Manager: With respect to an LLC, the manager is the person (or entity) who manages an LLC which has chosen to be managed by a manager rather than by its members, and which has set forth in its certificate of formation that it is to be managed by a manager.  Often, an LLC will designate one or more of its members to act as a manager for convenience. But in this case, the LLC is still technically managed by members (those members who assign among themselves various managerial duties.)

Master: This is an old legal term which still surfaces often enough to make it worth defining here.  The word applies to an employer (master) who employs an agent (employee).  The employee is sometimes called the “servant” and the two used to be referred to as “master and servant.”  These days, you usually see the terms employer and employee.  The employer controls the location and means by which the employee works.  It can be important to know if a relationship is one of employer and employee because the employer is vicariously liable for the torts of the employee.  See the discussion in “Independent Contractor or Employee?” in Tips and Traps.

Member: A person or entity who has been admitted to a limited liability company as an owner and who has not been dissociated from the limited liability company.  Members are sometimes called partners or owners, but the correct term according to the LLC statutes is “member.”

Partnership: An association of two or more persons to carry on as co-owners a business for profit.  A partnership offers no liability protection to its partners, so relatively few partnerships are formed relative to limited liability companies, which do offer liability protection to the owners.  Partners can be people or entities, such as corporations or LLCs.  A partnership can be formed unintentionally, and have unintended consequences, when people do business together.

Partnership Types: LLCs, although they offer liability protection, are classified as a type of partnership by the IRS because they are usually taxed as partnerships.  For IRS purposes, partnerships are divided into six entity types: domestic general partnership, domestic limited partnership, domestic limited liability company, domestic limited liability partnership, foreign partnership, or “other” partnership.  In 2005, LLCs represented the most common type of partnership, according to the IRS statistics. See the IRS site at http://www.irs.gov/pub/irs-soi/05partnr.pdf for more information on the types of partnerships, as defined by the IRS.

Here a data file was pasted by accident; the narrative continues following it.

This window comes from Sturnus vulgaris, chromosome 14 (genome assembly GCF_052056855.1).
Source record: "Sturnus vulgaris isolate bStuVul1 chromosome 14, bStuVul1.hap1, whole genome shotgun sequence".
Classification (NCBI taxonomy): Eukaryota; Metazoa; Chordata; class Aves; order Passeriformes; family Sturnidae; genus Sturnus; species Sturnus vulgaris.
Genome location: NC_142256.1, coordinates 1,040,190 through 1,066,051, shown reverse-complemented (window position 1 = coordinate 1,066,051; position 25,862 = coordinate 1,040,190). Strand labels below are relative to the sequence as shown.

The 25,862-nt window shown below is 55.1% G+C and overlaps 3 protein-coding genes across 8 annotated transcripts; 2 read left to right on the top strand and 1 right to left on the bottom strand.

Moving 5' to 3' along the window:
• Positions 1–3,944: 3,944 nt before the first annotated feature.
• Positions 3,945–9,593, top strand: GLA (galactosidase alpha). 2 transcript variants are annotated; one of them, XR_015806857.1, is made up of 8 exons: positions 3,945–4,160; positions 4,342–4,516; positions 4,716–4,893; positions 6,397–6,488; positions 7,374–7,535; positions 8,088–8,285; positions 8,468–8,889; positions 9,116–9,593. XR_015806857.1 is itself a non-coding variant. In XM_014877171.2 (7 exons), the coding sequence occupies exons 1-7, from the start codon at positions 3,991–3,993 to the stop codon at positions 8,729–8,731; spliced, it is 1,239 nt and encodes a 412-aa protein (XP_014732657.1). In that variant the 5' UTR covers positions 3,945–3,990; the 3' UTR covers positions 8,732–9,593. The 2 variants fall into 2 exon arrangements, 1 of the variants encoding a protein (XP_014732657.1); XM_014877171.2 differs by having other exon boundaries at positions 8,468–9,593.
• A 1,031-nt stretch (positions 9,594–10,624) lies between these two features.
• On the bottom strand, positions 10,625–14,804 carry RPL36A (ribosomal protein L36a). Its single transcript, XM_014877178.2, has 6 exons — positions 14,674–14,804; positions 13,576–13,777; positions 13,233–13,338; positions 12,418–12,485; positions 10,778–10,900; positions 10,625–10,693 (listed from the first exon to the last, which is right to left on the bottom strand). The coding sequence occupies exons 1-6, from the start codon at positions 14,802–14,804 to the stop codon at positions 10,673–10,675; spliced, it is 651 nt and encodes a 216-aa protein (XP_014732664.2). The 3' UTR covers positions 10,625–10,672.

Person: Although this term usually refers to an individual, it can sometimes mean an entity.  For example, in the Washington LLC statutes the term “person” includes a corporation, business trust, estate, trust, partnership, limited liability company, association, joint venture, government, governmental subdivision, agency, or instrumentality, or a separate legal entity comprised of two or more of these entities, or any other legal or commercial entity.  So, when referring to a “person” be aware of these multiple definitions.

Professional LLC: A limited liability company which is organized for the purpose of rendering “professional service” and whose certificate of formation sets forth that it is a professional limited liability company subject to RCW 25.15.045.  “Professional service” is defined at RCW 18.100.030 which says “professional service” means any type of personal service to the public which requires as a condition precedent to the rendering of such service the obtaining of a license or other legal authorization and which prior to the passage of this chapter and by reason of law could not be performed by a corporation, including, but not by way of limitation, certified public accountants, chiropractors, dentists, osteopaths, physicians, podiatric physicians and surgeons, chiropodists, architects, veterinarians, and attorneys-at-law.  If you are confused about whether you should organize as a Professional LLC, the examples in the statutes are a helpful guide and cover most instances.

Servant: See “Master.”

Tort: A wrongful act which causes damages or injury and for which a civil lawsuit may be brought to recover compensation for the damage or injury.  Examples of torts include car accidents where fault can be proven, a punch in the nose, embezzlement, leaving a banana peal on the floor which causes someone to fall, or a doctor practicing below the standard of care and causing injury.  Two major classifications of claims should be differentiated: (1) tort claims and (2) breach of contract claims.  A major difference between a tort and contract claim is that in a contract matter the two parties willingly enter into an agreement and can agree in advance how they will handle any losses arising out of the contract.

Vicarious Liability: This term describes the situation where one person is liable for the wrongs of another.  Usually this happens when a principal is liable for an agent’s wrongs.  In other words, when an employer is liable for an employee’s wrongs or torts.  The possibility of vicarious liability is one reason it can be important to clarify whether a person who works for you is an employee or an independent contractor.  If the person is an independent contractor, there should be no vicarious liability.